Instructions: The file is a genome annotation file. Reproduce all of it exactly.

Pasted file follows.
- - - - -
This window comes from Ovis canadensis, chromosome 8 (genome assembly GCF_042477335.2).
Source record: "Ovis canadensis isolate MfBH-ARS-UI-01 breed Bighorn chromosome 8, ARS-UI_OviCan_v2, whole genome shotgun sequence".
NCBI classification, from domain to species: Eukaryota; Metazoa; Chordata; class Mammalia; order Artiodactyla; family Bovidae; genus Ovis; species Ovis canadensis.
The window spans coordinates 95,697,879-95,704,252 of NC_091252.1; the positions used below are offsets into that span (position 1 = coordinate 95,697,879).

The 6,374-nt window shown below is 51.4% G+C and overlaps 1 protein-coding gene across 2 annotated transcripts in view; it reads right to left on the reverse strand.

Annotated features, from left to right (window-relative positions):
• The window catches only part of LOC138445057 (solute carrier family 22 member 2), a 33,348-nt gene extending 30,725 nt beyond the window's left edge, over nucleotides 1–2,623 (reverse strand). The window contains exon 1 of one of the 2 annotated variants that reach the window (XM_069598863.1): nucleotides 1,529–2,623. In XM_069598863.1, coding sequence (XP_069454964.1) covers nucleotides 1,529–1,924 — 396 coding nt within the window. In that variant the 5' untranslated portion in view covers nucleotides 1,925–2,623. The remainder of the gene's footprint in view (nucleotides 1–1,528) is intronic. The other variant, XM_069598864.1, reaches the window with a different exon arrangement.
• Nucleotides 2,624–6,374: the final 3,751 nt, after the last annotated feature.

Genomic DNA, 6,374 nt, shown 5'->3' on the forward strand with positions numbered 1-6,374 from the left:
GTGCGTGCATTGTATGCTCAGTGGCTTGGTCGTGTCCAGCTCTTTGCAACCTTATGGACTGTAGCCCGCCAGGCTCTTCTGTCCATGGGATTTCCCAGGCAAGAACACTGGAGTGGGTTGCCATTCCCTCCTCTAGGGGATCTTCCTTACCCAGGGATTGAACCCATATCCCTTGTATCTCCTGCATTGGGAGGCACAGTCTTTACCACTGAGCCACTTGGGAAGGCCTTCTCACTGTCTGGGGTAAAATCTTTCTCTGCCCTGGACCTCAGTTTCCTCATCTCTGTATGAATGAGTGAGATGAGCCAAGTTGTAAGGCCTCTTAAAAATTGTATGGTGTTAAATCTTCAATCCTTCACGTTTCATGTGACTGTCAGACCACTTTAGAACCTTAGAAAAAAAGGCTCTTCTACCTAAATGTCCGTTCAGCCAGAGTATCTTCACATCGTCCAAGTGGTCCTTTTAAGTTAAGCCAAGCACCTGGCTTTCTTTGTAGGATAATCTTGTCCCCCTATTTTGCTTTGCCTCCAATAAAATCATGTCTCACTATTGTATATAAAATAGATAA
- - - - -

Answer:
This window comes from Ovis canadensis, chromosome 8 (genome assembly GCF_042477335.2).
Source record: "Ovis canadensis isolate MfBH-ARS-UI-01 breed Bighorn chromosome 8, ARS-UI_OviCan_v2, whole genome shotgun sequence".
NCBI classification, from domain to species: Eukaryota; Metazoa; Chordata; class Mammalia; order Artiodactyla; family Bovidae; genus Ovis; species Ovis canadensis.
The window spans coordinates 95,697,879-95,704,252 of NC_091252.1; the positions used below are offsets into that span (position 1 = coordinate 95,697,879).

The 6,374-nt window shown below is 51.4% G+C and overlaps 1 protein-coding gene across 2 annotated transcripts in view; it reads right to left on the reverse strand.

Annotated features, from left to right (window-relative positions):
• The window catches only part of LOC138445057 (solute carrier family 22 member 2), a 33,348-nt gene extending 30,725 nt beyond the window's left edge, over nucleotides 1–2,623 (reverse strand). The window contains exon 1 of one of the 2 annotated variants that reach the window (XM_069598863.1): nucleotides 1,529–2,623. In XM_069598863.1, coding sequence (XP_069454964.1) covers nucleotides 1,529–1,924 — 396 coding nt within the window. In that variant the 5' untranslated portion in view covers nucleotides 1,925–2,623. The remainder of the gene's footprint in view (nucleotides 1–1,528) is intronic. The other variant, XM_069598864.1, reaches the window with a different exon arrangement.
• Nucleotides 2,624–6,374: the final 3,751 nt, after the last annotated feature.

Genomic DNA, 6,374 nt, shown 5'->3' on the forward strand with positions numbered 1-6,374 from the left:
GTGCGTGCATTGTATGCTCAGTGGCTTGGTCGTGTCCAGCTCTTTGCAACCTTATGGACTGTAGCCCGCCAGGCTCTTCTGTCCATGGGATTTCCCAGGCAAGAACACTGGAGTGGGTTGCCATTCCCTCCTCTAGGGGATCTTCCTTACCCAGGGATTGAACCCATATCCCTTGTATCTCCTGCATTGGGAGGCACAGTCTTTACCACTGAGCCACTTGGGAAGGCCTTCTCACTGTCTGGGGTAAAATCTTTCTCTGCCCTGGACCTCAGTTTCCTCATCTCTGTATGAATGAGTGAGATGAGCCAAGTTGTAAGGCCTCTTAAAAATTGTATGGTGTTAAATCTTCAATCCTTCACGTTTCATGTGACTGTCAGACCACTTTAGAACCTTAGAAAAAAAGGCTCTTCTACCTAAATGTCCGTTCAGCCAGAGTATCTTCACATCGTCCAAGTGGTCCTTTTAAGTTAAGCCAAGCACCTGGCTTTCTTTGTAGGATAATCTTGTCCCCCTATTTTGCTTTGCCTCCAATAAAATCATGTCTCACTATTGTATATAAAATAGATAA